Amblin' Alameda: Ferguson and beyond

Amblin' Alameda: Ferguson and beyond

Morton Chalfy

There have been riots in Ferguson, Mo. over the past week, and it's not clear when they will end. After three months of waiting for a grand jury to deliver its findings, the nation heard that these 12 people found no reason to charge the police officer who shot and killed an unarmed man with any sort of wrongdoing. The reaction was both predictable and understandable: A young man had lost his life at the hands of another and no consequences ensued.

At worst, this young man was guilty of shoplifting a handful of cigarillos and jaywalking. There is no jurisdiction in the United States in which these misdemeanors are punishable by death, yet death resulted from this confrontation. The officer relates that the young man punched him in the face while the officer was still in his car. At that point the officer pulled his gun and shot at the suspect, who then began walking away.

The next six shots into the young man's body were at a distance. The officer was armed and the young man was not. This series of events and the numerous other killings of young black and brown men and boys by white officers begs the question: Are our police forces indoctrinated with fear of black and brown people to the extent that they draw their weapons at just the sight of black juveniles?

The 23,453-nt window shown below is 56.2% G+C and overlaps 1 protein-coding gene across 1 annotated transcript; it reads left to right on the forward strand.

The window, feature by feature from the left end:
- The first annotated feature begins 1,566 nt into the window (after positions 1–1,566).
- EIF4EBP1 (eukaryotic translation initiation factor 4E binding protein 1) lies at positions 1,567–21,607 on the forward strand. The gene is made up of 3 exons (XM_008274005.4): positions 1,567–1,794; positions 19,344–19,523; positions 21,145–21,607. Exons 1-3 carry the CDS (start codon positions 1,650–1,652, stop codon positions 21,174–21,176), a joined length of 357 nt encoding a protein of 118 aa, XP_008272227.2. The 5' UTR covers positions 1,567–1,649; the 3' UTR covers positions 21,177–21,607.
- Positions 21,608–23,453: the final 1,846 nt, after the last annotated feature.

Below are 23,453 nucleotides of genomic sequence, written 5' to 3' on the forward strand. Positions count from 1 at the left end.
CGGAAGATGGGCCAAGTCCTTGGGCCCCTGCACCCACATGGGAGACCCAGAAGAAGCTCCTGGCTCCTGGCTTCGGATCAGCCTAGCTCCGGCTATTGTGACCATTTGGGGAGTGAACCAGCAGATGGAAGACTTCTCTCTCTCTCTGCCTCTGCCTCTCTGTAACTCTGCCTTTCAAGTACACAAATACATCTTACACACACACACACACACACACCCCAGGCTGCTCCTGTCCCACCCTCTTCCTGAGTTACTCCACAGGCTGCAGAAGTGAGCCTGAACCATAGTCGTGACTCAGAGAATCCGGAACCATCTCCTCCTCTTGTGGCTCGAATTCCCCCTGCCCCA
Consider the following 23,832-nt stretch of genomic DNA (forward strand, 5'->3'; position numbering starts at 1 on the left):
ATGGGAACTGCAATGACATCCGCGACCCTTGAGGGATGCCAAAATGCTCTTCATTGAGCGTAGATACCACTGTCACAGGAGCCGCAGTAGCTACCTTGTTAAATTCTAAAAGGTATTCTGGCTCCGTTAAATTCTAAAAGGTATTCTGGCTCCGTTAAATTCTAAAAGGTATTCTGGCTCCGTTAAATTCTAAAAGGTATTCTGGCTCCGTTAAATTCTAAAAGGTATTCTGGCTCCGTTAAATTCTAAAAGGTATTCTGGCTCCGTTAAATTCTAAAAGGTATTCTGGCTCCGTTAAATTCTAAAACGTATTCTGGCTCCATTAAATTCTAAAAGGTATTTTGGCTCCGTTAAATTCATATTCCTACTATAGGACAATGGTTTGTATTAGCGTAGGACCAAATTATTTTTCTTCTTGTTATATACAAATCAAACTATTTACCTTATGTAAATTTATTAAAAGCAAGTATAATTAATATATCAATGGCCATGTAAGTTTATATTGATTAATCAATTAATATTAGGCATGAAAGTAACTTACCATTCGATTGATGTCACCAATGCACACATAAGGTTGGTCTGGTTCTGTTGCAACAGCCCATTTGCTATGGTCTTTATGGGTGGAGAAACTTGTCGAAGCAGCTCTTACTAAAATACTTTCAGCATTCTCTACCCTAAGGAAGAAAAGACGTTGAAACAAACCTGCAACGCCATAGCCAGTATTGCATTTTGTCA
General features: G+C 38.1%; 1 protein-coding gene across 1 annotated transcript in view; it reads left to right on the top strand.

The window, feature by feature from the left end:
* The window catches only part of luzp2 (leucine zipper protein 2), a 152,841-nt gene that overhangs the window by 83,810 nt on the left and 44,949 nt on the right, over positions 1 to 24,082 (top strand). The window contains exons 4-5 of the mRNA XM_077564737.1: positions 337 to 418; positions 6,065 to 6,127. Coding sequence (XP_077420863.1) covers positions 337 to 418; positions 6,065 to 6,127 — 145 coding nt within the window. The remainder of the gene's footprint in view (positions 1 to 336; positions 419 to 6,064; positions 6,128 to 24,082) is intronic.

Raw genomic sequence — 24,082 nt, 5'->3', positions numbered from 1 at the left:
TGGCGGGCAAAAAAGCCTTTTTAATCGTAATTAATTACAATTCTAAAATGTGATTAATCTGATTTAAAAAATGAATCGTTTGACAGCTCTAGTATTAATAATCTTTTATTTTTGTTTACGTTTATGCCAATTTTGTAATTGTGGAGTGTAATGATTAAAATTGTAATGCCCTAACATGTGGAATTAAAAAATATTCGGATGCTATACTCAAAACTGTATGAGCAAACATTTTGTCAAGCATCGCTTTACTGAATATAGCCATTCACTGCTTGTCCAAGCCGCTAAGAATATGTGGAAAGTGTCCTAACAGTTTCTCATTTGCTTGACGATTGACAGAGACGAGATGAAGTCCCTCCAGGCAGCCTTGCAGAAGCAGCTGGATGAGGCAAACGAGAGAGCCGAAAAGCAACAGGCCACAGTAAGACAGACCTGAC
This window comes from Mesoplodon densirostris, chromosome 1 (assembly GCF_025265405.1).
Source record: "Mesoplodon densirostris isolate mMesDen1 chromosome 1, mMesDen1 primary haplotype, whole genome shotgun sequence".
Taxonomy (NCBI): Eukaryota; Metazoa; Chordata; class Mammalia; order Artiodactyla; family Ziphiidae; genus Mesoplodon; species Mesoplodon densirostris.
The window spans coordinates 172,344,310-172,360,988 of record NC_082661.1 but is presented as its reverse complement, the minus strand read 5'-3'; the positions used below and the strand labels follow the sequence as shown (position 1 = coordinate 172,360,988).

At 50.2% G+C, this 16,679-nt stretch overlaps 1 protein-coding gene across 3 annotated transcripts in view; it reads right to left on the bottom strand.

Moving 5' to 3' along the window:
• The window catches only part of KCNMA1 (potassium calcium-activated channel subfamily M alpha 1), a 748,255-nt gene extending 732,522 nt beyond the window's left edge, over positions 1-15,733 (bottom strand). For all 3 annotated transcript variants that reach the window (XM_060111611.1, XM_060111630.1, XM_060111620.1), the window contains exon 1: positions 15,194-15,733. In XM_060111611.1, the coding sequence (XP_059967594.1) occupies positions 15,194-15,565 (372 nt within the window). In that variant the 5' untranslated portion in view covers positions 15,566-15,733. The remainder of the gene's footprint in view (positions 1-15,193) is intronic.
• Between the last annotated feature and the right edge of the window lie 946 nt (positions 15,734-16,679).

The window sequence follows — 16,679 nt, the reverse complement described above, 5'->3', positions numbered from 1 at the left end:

Is it not possible to train our police in nonviolent methods of apprehending people who are not even suspected of having committed crimes which involve harming others? Can't we take fear out of this equation? Certainly there are times when the police are called upon to deal with violent, dangerous criminals and no one questions the police's right to defend themselves and the citizenry with violence. That being clearly agreed upon, the police would do a better job of protecting us if they could tell the difference between an angry young man with no weapon and a robbery suspect brandishing an Uzi.

Two-thirds of Ferguson's residents are African American, according to the 2010 U.S. Census, and the town's police force is reportedly almost totally white. The officer's response to being met with disregard of his orders could have been remedied by the arrival of backup. The protests have been met by officers in riot gear, tanks and military personnel - an occupying army.

According to news reports, the lead-up to this tragedy is typical of life for African Americans in Ferguson, who face racism and disrespect in their hometown. This and the other tragedies of its kind should serve as a prod to our peace officers to study these events and learn how to conduct similar interactions without an unnecessary loss of life.


Submitted by Carol Fairweather (not verified) on Wed, Dec 3, 2014

Thank you, Mort. The more positive interactions we have between the police and ALL members of our communities, the better for all of us. I love the pic in the link below of the policeman and the young protester in Seattle. We can do it here.
Police officer and protester share tearful hug: